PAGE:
Crime prevention is increasingly to be found at the top of the place management agenda and it is now generally accepted that good places are also safe places. Of course, crime prevention is about more things than just places: it is about people and agency, about poverty and inequality, about weakness and strength, about moral values and social norms among many things. Yet, it is also recognized that place is a fundamental category when we want to look at the conditions or the local situation that facilitates the act of crime. For place managers, crime or indeed the fear of crime, have been constant issues in dealing with the quality of places and in particular, but not only, public places. How do we make public space safer and also, how do we make people feel safer in public space? Crime Prevention through Urban Design Planning and Management (CP-UDPM) puts place in the centre of the approach and looks at the conditions that make crime possible locally and induce a fear of crime: a badly-lit alley, an abandoned subway, indifferent neighbours etc. The concept of crime has been extended to include incivilities such as litter and vandalism – seen both as a problem in themselves, but also as a sign of abandoned and unsafe public space. We do not want to enter the discussion of definitions here, but suffice to say that both crime and incivilities are contested terms, seen both as socially constructed and contingent.
by Dr Steve Millington, Nikos Ntounis, Prof Cathy Parker and Simon Quin
Executive summary [You can download the full report from the IPM site]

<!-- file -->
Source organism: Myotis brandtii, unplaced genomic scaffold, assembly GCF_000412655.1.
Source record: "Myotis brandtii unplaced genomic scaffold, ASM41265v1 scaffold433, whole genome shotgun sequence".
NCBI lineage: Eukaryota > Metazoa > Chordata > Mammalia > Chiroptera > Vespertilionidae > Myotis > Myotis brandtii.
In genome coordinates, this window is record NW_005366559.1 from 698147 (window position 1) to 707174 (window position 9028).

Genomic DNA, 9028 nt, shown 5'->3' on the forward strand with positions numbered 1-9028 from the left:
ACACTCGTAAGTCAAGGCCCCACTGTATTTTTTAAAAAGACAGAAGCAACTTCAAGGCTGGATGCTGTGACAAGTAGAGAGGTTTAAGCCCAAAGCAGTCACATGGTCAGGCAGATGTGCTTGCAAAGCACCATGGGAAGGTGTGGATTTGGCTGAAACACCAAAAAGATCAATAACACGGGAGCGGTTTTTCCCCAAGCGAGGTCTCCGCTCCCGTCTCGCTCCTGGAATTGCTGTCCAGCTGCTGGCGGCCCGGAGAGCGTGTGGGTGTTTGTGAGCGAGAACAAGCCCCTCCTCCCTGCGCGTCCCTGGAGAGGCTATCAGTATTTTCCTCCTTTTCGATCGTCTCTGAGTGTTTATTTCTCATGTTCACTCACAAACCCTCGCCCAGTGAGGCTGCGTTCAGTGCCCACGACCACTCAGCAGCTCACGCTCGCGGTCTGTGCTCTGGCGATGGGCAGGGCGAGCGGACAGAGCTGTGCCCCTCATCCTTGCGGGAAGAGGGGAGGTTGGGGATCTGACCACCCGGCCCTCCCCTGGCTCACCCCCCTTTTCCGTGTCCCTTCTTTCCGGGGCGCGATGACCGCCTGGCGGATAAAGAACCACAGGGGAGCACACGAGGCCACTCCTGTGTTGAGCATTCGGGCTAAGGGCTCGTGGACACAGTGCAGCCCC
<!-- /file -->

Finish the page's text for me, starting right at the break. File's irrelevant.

Whilst omni-channel retailing and the digital high street may be two of the latest talking points in the retail property industry, our towns and city centres have always been shape by a series of technological, social and political revolutions. The purpose of this report is to examine how, after many years of mono-functionality focused upon retailing, our centres are experiencing something of a renaissance, and remerging as multi-functional ones, supporting leisure and recreation, employment, tourism, heritage, culture, housing, employment, education, health and wellbeing, as well as retail. Continue reading “Multifunctional Centres: a sustainable role for town and city centres”→
The 3rd Corfu Symposium on Managing & Marketing Places heard presentations from 36 authors, with delegates representing 28 institutions from 15 countries across Europe, the USA, the Middle East and the Far East.
Our ‘Bringing Big Data to Small Users‘ project is funded by Innovate UK, the UK Goverment’s innovation agency,to improve the customer experience of town centres and traditional retail areas, such as high streets and markets. The project will do this by bringing new research and insight directly to key stakeholders in locations – such as retailers and other businesses, property owners, local councils and place managers. The project is led by retail data specialists Springboard, who are the sector leaders in collecting footfall data in retail and other locations.